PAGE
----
Articulating the steps involved in developing this intervention may help the development process of other systems change interventions for the pediatric setting. The tobacco-control intervention-development process might have particular relevance for other chronic pediatric conditions that have a strong evidence base and have available treatments or resources that are underused. Conceptually grounded and focus-group–tested strategies for parental tobacco control are now available for implementation in the pediatric outpatient setting. Planned process evaluation of CEASE at the clinician level, the patient behavior level, and practice level will add substantially to the compilation of essential elements in the national tobacco-control strategy for child health care settings.
Dr Winickoff was supported by Flight Attendant Medical Research Institute grant 024032 and National Cancer Institute grant K07 CA100213 A 01. Dr Rigotti was supported by National Heart Lung and Blood Institute grant K24 HL0440. Funding for the development of CEASE has also come from the American Legacy Foundation and the Robert Wood Johnson Foundation.
We gratefully acknowledge the support of the Massachusetts Quitworks program, Donna Warner, the New York Quitline, and Smokefree Homes.
- Accepted March 11, 2008.
- Address correspondence to Jonathan P. Winickoff, MD, MPH, MGH Center for Child and Adolescent Health Policy, 50 Staniford St, Suite 901, Boston, MA 02114. E-mail:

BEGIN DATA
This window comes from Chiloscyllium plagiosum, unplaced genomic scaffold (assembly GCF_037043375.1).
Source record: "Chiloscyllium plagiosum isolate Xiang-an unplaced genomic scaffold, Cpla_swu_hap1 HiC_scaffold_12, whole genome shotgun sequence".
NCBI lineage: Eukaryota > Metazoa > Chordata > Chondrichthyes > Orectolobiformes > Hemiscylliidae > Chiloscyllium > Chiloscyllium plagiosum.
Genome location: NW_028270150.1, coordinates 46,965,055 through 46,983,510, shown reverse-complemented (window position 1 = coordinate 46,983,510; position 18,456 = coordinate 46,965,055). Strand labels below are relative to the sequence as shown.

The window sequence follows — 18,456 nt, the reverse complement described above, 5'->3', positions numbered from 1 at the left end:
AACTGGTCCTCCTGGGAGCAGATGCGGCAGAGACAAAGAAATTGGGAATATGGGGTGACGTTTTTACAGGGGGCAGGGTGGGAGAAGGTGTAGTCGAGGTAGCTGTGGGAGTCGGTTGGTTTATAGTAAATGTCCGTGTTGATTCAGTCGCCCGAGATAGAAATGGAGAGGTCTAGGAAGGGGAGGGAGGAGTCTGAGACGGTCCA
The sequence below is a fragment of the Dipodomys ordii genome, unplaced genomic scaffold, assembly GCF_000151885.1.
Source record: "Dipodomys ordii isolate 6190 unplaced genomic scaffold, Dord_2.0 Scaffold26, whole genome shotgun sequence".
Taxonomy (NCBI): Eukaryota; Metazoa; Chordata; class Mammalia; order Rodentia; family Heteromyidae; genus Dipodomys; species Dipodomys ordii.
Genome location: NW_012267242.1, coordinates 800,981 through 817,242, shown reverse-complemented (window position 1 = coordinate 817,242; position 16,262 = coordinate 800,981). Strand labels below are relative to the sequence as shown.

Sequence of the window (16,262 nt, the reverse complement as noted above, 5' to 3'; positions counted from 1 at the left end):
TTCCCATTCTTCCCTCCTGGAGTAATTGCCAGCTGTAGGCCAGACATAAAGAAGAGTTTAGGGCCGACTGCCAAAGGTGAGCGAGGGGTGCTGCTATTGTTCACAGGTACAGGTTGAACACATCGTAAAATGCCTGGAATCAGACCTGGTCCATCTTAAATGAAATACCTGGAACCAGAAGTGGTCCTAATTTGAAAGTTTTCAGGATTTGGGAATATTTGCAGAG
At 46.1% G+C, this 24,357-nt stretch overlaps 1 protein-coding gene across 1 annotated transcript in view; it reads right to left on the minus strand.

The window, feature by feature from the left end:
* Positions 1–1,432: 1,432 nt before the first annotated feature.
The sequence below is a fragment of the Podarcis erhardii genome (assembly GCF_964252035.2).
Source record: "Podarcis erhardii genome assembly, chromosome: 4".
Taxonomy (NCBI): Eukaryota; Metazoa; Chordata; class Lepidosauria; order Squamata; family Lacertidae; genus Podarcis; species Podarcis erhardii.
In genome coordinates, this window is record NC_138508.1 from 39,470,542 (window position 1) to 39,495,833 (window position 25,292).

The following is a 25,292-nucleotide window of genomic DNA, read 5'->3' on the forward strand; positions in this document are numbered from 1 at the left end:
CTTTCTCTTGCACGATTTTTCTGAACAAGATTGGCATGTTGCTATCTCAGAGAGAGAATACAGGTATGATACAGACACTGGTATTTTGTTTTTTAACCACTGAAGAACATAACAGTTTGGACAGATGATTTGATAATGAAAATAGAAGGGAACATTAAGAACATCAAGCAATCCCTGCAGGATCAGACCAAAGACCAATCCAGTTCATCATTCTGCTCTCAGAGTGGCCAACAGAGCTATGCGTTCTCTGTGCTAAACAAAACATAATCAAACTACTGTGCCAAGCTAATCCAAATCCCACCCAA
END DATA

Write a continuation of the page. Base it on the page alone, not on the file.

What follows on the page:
The authors have indicated they have no financial relationships relevant to this article to disclose.
What's Known on This Subject
Helping parents quit smoking and eliminate the SHS exposure of their children is a national priority. Changing child health care practice to address this priority has been a challenge.
What This Study Adds
The conceptually grounded and focus-group-tested CEASE intervention is now available for implementation in the pediatric outpatient setting (www.ceasetobacco.org). The simple intervention materials are designed to be flexible and adaptable to the staffing and resources of each practice. The tobacco control intervention-development process might have particular relevance for other chronic pediatric conditions.